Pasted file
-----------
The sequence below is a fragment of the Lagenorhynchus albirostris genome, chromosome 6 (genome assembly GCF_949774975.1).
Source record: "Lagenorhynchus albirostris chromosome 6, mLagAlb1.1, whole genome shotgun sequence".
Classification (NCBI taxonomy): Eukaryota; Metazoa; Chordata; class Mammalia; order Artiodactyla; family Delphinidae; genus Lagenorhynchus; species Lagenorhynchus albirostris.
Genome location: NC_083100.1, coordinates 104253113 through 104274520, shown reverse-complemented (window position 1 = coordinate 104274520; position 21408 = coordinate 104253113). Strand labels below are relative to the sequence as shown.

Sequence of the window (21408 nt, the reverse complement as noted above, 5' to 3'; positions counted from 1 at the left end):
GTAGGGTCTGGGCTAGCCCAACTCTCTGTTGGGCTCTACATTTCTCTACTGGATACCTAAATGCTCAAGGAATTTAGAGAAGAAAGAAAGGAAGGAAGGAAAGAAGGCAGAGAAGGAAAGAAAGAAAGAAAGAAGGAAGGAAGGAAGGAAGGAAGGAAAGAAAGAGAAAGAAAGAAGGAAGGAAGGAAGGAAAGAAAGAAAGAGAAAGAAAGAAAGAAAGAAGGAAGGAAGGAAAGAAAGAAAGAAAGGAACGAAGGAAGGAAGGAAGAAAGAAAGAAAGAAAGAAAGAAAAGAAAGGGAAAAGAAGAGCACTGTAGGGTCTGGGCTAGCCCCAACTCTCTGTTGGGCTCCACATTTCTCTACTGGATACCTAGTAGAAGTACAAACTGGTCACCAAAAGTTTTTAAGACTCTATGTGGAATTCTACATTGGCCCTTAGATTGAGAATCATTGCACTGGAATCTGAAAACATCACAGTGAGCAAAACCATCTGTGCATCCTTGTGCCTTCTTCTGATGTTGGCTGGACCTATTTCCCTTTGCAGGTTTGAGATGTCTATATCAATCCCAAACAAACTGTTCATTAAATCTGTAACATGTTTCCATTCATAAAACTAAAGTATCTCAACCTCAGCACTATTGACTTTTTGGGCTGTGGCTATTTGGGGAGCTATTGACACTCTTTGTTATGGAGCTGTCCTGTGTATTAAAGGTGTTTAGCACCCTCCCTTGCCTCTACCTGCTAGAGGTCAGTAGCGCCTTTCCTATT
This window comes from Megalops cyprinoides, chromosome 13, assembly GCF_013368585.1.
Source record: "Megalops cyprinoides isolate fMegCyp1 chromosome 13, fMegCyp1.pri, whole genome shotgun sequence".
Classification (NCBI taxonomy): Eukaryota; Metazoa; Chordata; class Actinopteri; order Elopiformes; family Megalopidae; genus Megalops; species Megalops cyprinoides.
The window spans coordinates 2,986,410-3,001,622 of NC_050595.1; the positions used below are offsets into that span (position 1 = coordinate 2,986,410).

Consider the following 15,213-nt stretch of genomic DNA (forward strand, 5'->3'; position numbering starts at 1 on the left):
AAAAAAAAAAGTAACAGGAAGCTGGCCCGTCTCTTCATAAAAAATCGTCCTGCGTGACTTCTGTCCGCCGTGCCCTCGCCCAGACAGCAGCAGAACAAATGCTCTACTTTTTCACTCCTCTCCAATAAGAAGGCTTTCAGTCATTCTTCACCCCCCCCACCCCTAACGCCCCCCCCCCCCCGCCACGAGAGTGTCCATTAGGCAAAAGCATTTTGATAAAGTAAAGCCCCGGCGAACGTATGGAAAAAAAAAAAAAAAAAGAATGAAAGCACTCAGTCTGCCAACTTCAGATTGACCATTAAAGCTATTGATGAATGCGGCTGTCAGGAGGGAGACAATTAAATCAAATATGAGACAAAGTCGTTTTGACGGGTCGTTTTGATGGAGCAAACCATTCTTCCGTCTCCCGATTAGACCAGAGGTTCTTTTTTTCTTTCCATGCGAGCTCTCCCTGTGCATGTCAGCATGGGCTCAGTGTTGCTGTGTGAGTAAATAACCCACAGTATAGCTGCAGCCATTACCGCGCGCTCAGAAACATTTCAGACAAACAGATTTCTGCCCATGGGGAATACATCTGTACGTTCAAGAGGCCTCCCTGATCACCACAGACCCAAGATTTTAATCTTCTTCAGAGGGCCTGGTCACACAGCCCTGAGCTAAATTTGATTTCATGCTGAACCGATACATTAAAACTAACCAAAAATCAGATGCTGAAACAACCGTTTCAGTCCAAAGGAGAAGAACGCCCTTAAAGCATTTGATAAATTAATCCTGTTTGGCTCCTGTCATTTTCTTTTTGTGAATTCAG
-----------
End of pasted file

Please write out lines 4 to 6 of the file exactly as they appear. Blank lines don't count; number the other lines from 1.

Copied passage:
Genome location: NC_083100.1, coordinates 104253113 through 104274520, shown reverse-complemented (window position 1 = coordinate 104274520; position 21408 = coordinate 104253113). Strand labels below are relative to the sequence as shown.

Sequence of the window (21408 nt, the reverse complement as noted above, 5' to 3'; positions counted from 1 at the left end):
GTAGGGTCTGGGCTAGCCCAACTCTCTGTTGGGCTCTACATTTCTCTACTGGATACCTAAATGCTCAAGGAATTTAGAGAAGAAAGAAAGGAAGGAAGGAAAGAAGGCAGAGAAGGAAAGAAAGAAAGAAAGAAGGAAGGAAGGAAGGAAGGAAGGAAAGAAAGAGAAAGAAAGAAGGAAGGAAGGAAGGAAAGAAAGAAAGAGAAAGAAAGAAAGAAAGAAGGAAGGAAGGAAAGAAAGAAAGAAAGGAACGAAGGAAGGAAGGAAGAAAGAAAGAAAGAAAGAAAGAAAAGAAAGGGAAAAGAAGAGCACTGTAGGGTCTGGGCTAGCCCCAACTCTCTGTTGGGCTCCACATTTCTCTACTGGATACCTAGTAGAAGTACAAACTGGTCACCAAAAGTTTTTAAGACTCTATGTGGAATTCTACATTGGCCCTTAGATTGAGAATCATTGCACTGGAATCTGAAAACATCACAGTGAGCAAAACCATCTGTGCATCCTTGTGCCTTCTTCTGATGTTGGCTGGACCTATTTCCCTTTGCAGGTTTGAGATGTCTATATCAATCCCAAACAAACTGTTCATTAAATCTGTAACATGTTTCCATTCATAAAACTAAAGTATCTCAACCTCAGCACTATTGACTTTTTGGGCTGTGGCTATTTGGGGAGCTATTGACACTCTTTGTTATGGAGCTGTCCTGTGTATTAAAGGTGTTTAGCACCCTCCCTTGCCTCTACCTGCTAGAGGTCAGTAGCGCCTTTCCTATT